I think if there is a matchup for him to be a little bit more conservative or deliberate in the creative techniques he throws, this is the one. If that’s kind of me nonchalantly saying, “Hey, make really good decisions in this fight,” then that’s what I’m doing. I don’t think this is the fight where he’s got a better chance of getting back to his feet time and time again against Rafael dos Anjos than he does Khabib Nurmagomedov. I think he does have to be smart, not to push himself in really questionable positions against this guy.

I think some of the things he does, like his own offensive takedowns, even when they fail, you saw round four against dos Anjos he shot on him and then it didn’t work, got right back up, fires off a combo. I think things like that are fine, but techniques where you have a high probability of ending up on your back are really the ones that, if I were coaching him and I was in his corner, I would tell him to avoid. Let’s not do that, especially early. Let’s get up, let’s get up a round or two on this guy. Let’s start to crack his confidence, make him doubt himself, before you start doing that to create other openings and force him to make a mistake because Khabib doesn’t make mistakes.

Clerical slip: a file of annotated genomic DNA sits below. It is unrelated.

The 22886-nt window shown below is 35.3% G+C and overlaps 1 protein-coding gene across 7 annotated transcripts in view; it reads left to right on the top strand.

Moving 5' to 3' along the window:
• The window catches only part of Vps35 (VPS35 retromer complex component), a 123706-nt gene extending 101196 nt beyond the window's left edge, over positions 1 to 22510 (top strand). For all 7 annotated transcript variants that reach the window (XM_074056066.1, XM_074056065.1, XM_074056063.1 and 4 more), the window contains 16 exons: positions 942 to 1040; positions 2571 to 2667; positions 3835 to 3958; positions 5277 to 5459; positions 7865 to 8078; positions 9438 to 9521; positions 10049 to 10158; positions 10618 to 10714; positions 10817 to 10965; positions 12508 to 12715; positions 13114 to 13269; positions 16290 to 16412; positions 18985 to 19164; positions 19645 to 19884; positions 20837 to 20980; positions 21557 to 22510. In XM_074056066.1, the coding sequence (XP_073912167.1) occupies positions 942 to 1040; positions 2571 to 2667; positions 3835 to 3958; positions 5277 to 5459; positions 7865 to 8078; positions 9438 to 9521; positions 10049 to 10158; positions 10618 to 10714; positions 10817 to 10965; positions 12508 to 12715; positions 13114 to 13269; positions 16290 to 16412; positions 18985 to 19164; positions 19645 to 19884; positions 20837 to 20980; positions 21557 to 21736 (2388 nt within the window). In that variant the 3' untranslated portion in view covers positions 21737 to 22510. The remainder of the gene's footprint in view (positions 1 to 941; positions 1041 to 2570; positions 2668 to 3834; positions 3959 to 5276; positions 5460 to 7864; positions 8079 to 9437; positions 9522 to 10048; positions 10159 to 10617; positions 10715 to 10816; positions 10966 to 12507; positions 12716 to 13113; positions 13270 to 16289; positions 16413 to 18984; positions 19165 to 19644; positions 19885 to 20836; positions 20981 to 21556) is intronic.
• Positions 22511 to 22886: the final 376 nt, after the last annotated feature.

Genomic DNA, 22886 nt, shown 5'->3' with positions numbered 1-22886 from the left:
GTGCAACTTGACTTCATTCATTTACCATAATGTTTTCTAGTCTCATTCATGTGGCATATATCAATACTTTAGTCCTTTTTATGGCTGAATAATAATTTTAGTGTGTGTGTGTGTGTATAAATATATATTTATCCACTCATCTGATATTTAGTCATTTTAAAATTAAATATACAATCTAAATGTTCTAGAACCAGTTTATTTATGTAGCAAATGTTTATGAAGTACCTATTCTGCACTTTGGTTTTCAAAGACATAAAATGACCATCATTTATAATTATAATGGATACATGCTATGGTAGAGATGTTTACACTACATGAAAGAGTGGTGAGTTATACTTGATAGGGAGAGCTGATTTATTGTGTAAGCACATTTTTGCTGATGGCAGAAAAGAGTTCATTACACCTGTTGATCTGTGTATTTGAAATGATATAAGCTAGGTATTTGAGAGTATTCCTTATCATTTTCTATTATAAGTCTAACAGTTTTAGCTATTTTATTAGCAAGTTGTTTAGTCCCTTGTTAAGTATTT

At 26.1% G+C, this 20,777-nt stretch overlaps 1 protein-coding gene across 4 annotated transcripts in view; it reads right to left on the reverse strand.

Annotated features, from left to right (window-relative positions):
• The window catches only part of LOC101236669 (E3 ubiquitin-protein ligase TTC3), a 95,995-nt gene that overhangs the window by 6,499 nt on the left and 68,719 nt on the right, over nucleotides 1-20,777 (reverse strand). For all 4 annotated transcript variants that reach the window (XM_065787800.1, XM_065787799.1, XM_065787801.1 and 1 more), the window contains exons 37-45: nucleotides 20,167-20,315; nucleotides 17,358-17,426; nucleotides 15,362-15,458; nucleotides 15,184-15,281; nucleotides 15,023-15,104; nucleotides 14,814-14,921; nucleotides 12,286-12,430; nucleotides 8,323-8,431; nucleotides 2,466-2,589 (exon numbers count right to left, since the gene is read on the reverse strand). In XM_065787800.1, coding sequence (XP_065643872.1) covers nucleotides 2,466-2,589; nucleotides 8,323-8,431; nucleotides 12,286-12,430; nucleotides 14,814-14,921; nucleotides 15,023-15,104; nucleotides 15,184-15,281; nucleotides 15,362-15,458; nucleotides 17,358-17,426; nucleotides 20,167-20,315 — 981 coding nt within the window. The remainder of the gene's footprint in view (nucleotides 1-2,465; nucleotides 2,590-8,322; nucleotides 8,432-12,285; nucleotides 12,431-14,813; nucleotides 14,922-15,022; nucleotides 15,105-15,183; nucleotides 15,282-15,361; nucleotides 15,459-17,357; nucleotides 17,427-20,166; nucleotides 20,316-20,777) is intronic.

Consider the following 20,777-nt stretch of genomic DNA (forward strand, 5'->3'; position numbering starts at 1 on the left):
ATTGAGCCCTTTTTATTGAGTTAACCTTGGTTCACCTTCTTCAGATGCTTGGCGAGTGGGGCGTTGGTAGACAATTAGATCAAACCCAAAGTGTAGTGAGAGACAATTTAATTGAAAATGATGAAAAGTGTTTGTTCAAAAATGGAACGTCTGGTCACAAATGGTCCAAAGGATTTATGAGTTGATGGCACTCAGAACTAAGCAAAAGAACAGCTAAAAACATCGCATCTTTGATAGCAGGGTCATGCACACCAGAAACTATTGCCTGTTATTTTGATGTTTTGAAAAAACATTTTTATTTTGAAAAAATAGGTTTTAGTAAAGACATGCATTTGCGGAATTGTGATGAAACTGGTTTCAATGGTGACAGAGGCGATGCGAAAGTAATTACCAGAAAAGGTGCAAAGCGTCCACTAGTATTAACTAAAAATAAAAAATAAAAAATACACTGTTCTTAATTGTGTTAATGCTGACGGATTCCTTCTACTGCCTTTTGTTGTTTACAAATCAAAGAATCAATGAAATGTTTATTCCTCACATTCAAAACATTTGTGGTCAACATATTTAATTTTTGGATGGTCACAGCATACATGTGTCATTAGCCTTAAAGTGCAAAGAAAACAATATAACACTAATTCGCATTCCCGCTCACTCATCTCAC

He’s not a guy who puts himself in compromised positions. You know exactly what he wants to go out there and do.

I was sitting there watching the guys he’s rolling with and I’m watching him hit pads and I’m thinking to myself, “When is this session going to end? He fights in two days.” Well, it went and it just didn’t.